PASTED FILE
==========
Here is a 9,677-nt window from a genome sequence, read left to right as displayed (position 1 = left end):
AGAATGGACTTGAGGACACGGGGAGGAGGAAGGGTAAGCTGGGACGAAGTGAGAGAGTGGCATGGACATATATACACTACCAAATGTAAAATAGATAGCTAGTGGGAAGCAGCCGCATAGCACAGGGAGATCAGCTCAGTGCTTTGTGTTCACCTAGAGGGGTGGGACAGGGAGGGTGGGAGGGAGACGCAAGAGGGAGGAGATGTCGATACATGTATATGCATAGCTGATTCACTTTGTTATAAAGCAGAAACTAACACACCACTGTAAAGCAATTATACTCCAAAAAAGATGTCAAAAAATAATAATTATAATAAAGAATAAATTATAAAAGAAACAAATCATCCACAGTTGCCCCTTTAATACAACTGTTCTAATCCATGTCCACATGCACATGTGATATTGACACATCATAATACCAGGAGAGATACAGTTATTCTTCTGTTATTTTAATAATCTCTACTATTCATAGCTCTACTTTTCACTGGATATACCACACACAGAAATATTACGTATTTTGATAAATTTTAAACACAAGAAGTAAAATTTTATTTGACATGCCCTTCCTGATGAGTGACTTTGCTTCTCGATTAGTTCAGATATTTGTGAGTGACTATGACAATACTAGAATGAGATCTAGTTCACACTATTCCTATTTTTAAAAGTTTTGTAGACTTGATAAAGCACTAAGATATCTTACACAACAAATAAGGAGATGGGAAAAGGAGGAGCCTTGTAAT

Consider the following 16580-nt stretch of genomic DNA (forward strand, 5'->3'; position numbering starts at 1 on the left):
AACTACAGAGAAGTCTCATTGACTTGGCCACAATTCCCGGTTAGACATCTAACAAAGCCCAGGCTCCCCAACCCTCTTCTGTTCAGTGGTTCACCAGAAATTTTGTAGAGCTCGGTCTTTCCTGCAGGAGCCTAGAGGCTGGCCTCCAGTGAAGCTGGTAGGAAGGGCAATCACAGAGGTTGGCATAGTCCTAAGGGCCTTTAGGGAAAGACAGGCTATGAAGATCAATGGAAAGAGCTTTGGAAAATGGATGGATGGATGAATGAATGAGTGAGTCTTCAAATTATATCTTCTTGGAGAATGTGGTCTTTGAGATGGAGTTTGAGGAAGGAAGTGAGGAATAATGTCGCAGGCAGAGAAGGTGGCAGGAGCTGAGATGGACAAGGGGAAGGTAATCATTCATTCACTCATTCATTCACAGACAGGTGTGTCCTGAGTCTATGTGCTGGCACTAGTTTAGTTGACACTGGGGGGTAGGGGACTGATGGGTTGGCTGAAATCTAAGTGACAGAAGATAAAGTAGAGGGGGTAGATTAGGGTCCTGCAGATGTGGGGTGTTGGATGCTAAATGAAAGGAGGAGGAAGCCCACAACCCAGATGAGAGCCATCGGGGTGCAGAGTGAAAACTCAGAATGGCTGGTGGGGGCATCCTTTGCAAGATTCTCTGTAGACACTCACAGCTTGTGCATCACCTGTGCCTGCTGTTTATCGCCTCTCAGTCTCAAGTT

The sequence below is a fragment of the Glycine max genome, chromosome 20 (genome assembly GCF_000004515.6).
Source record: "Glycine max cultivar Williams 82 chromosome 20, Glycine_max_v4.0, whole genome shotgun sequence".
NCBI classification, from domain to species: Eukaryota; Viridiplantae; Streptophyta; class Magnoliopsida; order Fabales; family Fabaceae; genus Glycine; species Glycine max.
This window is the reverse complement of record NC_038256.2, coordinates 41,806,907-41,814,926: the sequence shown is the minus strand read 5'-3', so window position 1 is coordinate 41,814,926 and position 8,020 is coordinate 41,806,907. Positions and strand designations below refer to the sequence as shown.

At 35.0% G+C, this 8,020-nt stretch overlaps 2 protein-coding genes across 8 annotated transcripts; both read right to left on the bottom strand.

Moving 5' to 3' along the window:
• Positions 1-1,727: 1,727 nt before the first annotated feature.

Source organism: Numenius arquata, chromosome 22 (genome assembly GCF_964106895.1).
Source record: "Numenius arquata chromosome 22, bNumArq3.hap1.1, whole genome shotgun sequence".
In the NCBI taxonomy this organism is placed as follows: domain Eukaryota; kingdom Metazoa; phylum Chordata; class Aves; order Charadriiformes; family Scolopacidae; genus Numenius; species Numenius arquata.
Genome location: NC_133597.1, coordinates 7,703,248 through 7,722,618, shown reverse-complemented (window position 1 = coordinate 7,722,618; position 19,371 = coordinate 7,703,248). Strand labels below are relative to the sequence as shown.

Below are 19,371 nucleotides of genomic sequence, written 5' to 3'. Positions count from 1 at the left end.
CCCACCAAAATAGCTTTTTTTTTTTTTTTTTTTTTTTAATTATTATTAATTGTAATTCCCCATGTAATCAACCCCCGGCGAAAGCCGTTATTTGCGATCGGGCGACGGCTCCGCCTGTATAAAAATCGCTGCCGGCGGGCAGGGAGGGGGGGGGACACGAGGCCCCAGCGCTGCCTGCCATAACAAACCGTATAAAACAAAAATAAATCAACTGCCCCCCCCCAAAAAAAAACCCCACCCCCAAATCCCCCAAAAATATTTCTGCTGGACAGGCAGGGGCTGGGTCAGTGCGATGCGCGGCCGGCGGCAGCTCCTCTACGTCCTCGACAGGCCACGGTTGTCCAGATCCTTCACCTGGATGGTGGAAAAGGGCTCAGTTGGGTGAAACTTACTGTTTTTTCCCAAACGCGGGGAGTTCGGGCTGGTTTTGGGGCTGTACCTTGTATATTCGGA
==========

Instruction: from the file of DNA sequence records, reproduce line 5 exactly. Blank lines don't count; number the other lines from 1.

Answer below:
The sequence below is a fragment of the Glycine max genome, chromosome 20 (genome assembly GCF_000004515.6).